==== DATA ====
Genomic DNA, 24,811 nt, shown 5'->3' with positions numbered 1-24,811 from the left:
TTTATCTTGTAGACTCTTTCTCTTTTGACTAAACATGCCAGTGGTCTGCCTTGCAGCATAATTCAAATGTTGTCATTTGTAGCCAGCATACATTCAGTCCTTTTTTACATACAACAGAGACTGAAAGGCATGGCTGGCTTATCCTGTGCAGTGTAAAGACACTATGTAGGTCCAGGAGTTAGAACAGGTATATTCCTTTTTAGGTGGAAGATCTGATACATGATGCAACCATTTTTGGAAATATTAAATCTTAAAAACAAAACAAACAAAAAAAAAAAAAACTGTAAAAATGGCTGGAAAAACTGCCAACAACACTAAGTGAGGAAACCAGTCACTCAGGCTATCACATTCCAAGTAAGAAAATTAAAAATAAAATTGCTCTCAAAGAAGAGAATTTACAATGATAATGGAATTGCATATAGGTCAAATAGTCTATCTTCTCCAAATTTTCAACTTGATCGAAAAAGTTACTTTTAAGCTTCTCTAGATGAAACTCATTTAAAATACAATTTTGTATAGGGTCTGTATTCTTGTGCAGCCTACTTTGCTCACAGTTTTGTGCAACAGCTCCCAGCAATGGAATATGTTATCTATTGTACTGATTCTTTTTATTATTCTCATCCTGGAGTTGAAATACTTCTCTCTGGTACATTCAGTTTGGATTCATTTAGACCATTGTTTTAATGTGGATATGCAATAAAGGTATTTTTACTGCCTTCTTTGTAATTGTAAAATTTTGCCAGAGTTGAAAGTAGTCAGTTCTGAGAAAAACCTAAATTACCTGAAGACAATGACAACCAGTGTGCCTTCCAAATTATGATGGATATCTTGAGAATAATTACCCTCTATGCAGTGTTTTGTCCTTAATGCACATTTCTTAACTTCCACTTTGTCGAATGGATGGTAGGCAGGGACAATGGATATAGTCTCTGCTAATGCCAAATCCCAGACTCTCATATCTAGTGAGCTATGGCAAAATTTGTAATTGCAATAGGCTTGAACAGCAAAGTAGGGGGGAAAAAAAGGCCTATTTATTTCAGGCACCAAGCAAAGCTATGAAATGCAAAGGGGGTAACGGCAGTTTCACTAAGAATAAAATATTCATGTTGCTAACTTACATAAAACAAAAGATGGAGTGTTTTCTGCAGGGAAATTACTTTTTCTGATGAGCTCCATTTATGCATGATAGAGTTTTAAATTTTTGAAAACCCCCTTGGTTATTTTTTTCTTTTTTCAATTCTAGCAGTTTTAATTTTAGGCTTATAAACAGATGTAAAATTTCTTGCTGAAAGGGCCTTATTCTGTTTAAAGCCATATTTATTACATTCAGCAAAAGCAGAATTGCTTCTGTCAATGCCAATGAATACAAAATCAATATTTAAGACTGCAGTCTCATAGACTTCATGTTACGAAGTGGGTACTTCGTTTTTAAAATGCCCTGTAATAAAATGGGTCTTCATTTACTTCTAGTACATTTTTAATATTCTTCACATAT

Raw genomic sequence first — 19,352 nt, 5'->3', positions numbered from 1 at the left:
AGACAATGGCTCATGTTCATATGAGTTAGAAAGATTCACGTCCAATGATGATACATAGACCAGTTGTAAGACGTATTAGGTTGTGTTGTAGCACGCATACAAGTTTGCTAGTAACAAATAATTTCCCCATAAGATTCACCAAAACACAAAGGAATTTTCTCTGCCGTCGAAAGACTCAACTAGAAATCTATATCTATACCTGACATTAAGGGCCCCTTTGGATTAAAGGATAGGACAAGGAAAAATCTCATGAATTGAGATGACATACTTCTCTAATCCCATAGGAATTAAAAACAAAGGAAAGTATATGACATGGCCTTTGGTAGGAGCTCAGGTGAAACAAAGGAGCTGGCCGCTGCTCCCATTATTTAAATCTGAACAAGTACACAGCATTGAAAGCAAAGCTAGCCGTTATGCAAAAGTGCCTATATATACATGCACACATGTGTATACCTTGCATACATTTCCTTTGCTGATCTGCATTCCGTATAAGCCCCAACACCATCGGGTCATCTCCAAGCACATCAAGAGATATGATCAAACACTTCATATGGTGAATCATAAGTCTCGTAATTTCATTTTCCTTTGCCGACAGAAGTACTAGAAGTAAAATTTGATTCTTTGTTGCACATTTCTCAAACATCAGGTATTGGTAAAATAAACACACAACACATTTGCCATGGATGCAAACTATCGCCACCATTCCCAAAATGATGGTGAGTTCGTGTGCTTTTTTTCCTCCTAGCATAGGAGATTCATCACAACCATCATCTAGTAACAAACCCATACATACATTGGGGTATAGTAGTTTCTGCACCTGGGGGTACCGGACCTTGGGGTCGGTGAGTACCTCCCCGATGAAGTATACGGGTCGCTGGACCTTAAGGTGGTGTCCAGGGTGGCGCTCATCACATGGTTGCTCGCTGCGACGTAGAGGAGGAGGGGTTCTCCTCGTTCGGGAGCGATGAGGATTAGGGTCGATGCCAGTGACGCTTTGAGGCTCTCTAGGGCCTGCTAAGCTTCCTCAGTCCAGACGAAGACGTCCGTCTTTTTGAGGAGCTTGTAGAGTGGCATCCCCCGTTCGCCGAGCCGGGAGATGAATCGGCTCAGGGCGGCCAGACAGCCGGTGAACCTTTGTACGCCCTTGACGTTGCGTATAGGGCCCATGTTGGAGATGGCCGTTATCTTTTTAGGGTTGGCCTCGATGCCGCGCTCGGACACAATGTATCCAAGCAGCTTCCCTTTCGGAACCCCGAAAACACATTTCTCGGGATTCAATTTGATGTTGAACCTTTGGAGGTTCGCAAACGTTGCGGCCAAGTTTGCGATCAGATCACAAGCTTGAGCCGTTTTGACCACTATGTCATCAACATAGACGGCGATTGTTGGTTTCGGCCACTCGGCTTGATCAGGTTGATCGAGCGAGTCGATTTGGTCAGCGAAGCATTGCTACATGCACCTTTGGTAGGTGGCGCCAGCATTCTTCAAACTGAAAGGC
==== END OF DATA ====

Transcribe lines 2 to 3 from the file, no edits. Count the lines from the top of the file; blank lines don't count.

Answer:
TTTATCTTGTAGACTCTTTCTCTTTTGACTAAACATGCCAGTGGTCTGCCTTGCAGCATAATTCAAATGTTGTCATTTGTAGCCAGCATACATTCAGTCCTTTTTTACATACAACAGAGACTGAAAGGCATGGCTGGCTTATCCTGTGCAGTGTAAAGACACTATGTAGGTCCAGGAGTTAGAACAGGTATATTCCTTTTTAGGTGGAAGATCTGATACATGATGCAACCATTTTTGGAAATATTAAATCTTAAAAACAAAACAAACAAAAAAAAAAAAAACTGTAAAAATGGCTGGAAAAACTGCCAACAACACTAAGTGAGGAAACCAGTCACTCAGGCTATCACATTCCAAGTAAGAAAATTAAAAATAAAATTGCTCTCAAAGAAGAGAATTTACAATGATAATGGAATTGCATATAGGTCAAATAGTCTATCTTCTCCAAATTTTCAACTTGATCGAAAAAGTTACTTTTAAGCTTCTCTAGATGAAACTCATTTAAAATACAATTTTGTATAGGGTCTGTATTCTTGTGCAGCCTACTTTGCTCACAGTTTTGTGCAACAGCTCCCAGCAATGGAATATGTTATCTATTGTACTGATTCTTTTTATTATTCTCATCCTGGAGTTGAAATACTTCTCTCTGGTACATTCAGTTTGGATTCATTTAGACCATTGTTTTAATGTGGATATGCAATAAAGGTATTTTTACTGCCTTCTTTGTAATTGTAAAATTTTGCCAGAGTTGAAAGTAGTCAGTTCTGAGAAAAACCTAAATTACCTGAAGACAATGACAACCAGTGTGCCTTCCAAATTATGATGGATATCTTGAGAATAATTACCCTCTATGCAGTGTTTTGTCCTTAATGCACATTTCTTAACTTCCACTTTGTCGAATGGATGGTAGGCAGGGACAATGGATATAGTCTCTGCTAATGCCAAATCCCAGACTCTCATATCTAGTGAGCTATGGCAAAATTTGTAATTGCAATAGGCTTGAACAGCAAAGTAGGGGGGAAAAAAAGGCCTATTTATTTCAGGCACCAAGCAAAGCTATGAAATGCAAAGGGGGTAACGGCAGTTTCACTAAGAATAAAATATTCATGTTGCTAACTTACATAAAACAAAAGATGGAGTGTTTTCTGCAGGGAAATTACTTTTTCTGATGAGCTCCATTTATGCATGATAGAGTTTTAAATTTTTGAAAACCCCCTTGGTTATTTTTTTCTTTTTTCAATTCTAGCAGTTTTAATTTTAGGCTTATAAACAGATGTAAAATTTCTTGCTGAAAGGGCCTTATTCTGTTTAAAGCCATATTTATTACATTCAGCAAAAGCAGAATTGCTTCTGTCAATGCCAATGAATACAAAATCAATATTTAAGACTGCAGTCTCATAGACTTCATGTTACGAAGTGGGTACTTCGTTTTTAAAATGCCCTGTAATAAAATGGGTCTTCATTTACTTCTAGTACATTTTTAATATTCTTCACATAT

Raw genomic sequence first — 19,352 nt, 5'->3', positions numbered from 1 at the left: